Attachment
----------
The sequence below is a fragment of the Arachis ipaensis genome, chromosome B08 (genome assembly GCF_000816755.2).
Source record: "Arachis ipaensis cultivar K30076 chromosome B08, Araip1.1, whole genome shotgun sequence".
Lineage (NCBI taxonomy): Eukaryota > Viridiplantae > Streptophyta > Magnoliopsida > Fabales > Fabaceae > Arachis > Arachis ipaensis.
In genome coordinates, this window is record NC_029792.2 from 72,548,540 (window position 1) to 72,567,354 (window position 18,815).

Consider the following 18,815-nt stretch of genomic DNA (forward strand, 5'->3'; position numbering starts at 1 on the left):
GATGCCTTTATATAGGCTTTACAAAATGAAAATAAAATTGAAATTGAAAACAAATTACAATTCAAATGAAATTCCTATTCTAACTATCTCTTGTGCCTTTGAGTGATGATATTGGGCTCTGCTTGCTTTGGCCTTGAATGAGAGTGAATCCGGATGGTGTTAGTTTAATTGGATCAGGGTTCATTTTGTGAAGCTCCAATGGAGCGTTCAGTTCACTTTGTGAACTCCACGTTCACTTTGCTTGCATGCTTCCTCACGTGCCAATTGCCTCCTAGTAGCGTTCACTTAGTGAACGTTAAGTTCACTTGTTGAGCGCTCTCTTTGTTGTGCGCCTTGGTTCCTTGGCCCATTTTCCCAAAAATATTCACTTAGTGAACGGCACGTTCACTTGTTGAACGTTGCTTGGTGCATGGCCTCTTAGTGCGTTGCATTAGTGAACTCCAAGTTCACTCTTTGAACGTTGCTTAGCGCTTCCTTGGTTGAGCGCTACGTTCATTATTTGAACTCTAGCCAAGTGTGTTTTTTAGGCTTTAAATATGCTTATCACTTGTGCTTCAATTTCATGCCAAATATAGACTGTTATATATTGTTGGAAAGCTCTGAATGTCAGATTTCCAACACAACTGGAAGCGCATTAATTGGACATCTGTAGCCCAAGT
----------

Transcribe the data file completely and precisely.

The sequence below is a fragment of the Arachis ipaensis genome, chromosome B08 (genome assembly GCF_000816755.2).
Source record: "Arachis ipaensis cultivar K30076 chromosome B08, Araip1.1, whole genome shotgun sequence".
Lineage (NCBI taxonomy): Eukaryota > Viridiplantae > Streptophyta > Magnoliopsida > Fabales > Fabaceae > Arachis > Arachis ipaensis.
In genome coordinates, this window is record NC_029792.2 from 72,548,540 (window position 1) to 72,567,354 (window position 18,815).

Consider the following 18,815-nt stretch of genomic DNA (forward strand, 5'->3'; position numbering starts at 1 on the left):
GATGCCTTTATATAGGCTTTACAAAATGAAAATAAAATTGAAATTGAAAACAAATTACAATTCAAATGAAATTCCTATTCTAACTATCTCTTGTGCCTTTGAGTGATGATATTGGGCTCTGCTTGCTTTGGCCTTGAATGAGAGTGAATCCGGATGGTGTTAGTTTAATTGGATCAGGGTTCATTTTGTGAAGCTCCAATGGAGCGTTCAGTTCACTTTGTGAACTCCACGTTCACTTTGCTTGCATGCTTCCTCACGTGCCAATTGCCTCCTAGTAGCGTTCACTTAGTGAACGTTAAGTTCACTTGTTGAGCGCTCTCTTTGTTGTGCGCCTTGGTTCCTTGGCCCATTTTCCCAAAAATATTCACTTAGTGAACGGCACGTTCACTTGTTGAACGTTGCTTGGTGCATGGCCTCTTAGTGCGTTGCATTAGTGAACTCCAAGTTCACTCTTTGAACGTTGCTTAGCGCTTCCTTGGTTGAGCGCTACGTTCATTATTTGAACTCTAGCCAAGTGTGTTTTTTAGGCTTTAAATATGCTTATCACTTGTGCTTCAATTTCATGCCAAATATAGACTGTTATATATTGTTGGAAAGCTCTGAATGTCAGATTTCCAACACAACTGGAAGCGCATTAATTGGACATCTGTAGCCCAAGT